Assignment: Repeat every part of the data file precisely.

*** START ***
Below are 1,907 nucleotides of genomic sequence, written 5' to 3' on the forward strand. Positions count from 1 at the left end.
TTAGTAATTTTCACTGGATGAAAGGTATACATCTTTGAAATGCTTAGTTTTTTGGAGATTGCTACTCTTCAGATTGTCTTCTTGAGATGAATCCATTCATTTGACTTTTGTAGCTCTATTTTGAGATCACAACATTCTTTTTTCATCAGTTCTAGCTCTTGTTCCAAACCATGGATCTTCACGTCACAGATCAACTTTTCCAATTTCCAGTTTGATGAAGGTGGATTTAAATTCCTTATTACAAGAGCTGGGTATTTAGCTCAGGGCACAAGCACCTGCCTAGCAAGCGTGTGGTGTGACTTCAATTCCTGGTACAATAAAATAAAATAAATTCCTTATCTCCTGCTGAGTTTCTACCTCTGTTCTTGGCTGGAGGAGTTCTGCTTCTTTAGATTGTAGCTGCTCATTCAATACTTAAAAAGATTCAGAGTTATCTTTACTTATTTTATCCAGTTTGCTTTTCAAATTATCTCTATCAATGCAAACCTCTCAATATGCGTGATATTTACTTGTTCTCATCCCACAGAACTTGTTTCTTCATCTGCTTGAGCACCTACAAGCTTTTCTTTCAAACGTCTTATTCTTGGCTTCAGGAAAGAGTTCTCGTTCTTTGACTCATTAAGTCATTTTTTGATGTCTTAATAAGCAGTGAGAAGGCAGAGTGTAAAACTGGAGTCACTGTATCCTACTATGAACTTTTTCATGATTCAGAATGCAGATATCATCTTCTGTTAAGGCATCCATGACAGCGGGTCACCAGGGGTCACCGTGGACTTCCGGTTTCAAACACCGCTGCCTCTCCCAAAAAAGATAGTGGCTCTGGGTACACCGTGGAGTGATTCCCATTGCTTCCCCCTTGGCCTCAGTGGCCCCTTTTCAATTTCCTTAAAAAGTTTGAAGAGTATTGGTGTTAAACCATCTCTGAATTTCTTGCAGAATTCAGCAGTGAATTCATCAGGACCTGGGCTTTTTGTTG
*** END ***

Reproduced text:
Below are 1,907 nucleotides of genomic sequence, written 5' to 3' on the forward strand. Positions count from 1 at the left end.
TTAGTAATTTTCACTGGATGAAAGGTATACATCTTTGAAATGCTTAGTTTTTTGGAGATTGCTACTCTTCAGATTGTCTTCTTGAGATGAATCCATTCATTTGACTTTTGTAGCTCTATTTTGAGATCACAACATTCTTTTTTCATCAGTTCTAGCTCTTGTTCCAAACCATGGATCTTCACGTCACAGATCAACTTTTCCAATTTCCAGTTTGATGAAGGTGGATTTAAATTCCTTATTACAAGAGCTGGGTATTTAGCTCAGGGCACAAGCACCTGCCTAGCAAGCGTGTGGTGTGACTTCAATTCCTGGTACAATAAAATAAAATAAATTCCTTATCTCCTGCTGAGTTTCTACCTCTGTTCTTGGCTGGAGGAGTTCTGCTTCTTTAGATTGTAGCTGCTCATTCAATACTTAAAAAGATTCAGAGTTATCTTTACTTATTTTATCCAGTTTGCTTTTCAAATTATCTCTATCAATGCAAACCTCTCAATATGCGTGATATTTACTTGTTCTCATCCCACAGAACTTGTTTCTTCATCTGCTTGAGCACCTACAAGCTTTTCTTTCAAACGTCTTATTCTTGGCTTCAGGAAAGAGTTCTCGTTCTTTGACTCATTAAGTCATTTTTTGATGTCTTAATAAGCAGTGAGAAGGCAGAGTGTAAAACTGGAGTCACTGTATCCTACTATGAACTTTTTCATGATTCAGAATGCAGATATCATCTTCTGTTAAGGCATCCATGACAGCGGGTCACCAGGGGTCACCGTGGACTTCCGGTTTCAAACACCGCTGCCTCTCCCAAAAAAGATAGTGGCTCTGGGTACACCGTGGAGTGATTCCCATTGCTTCCCCCTTGGCCTCAGTGGCCCCTTTTCAATTTCCTTAAAAAGTTTGAAGAGTATTGGTGTTAAACCATCTCTGAATTTCTTGCAGAATTCAGCAGTGAATTCATCAGGACCTGGGCTTTTTGTTG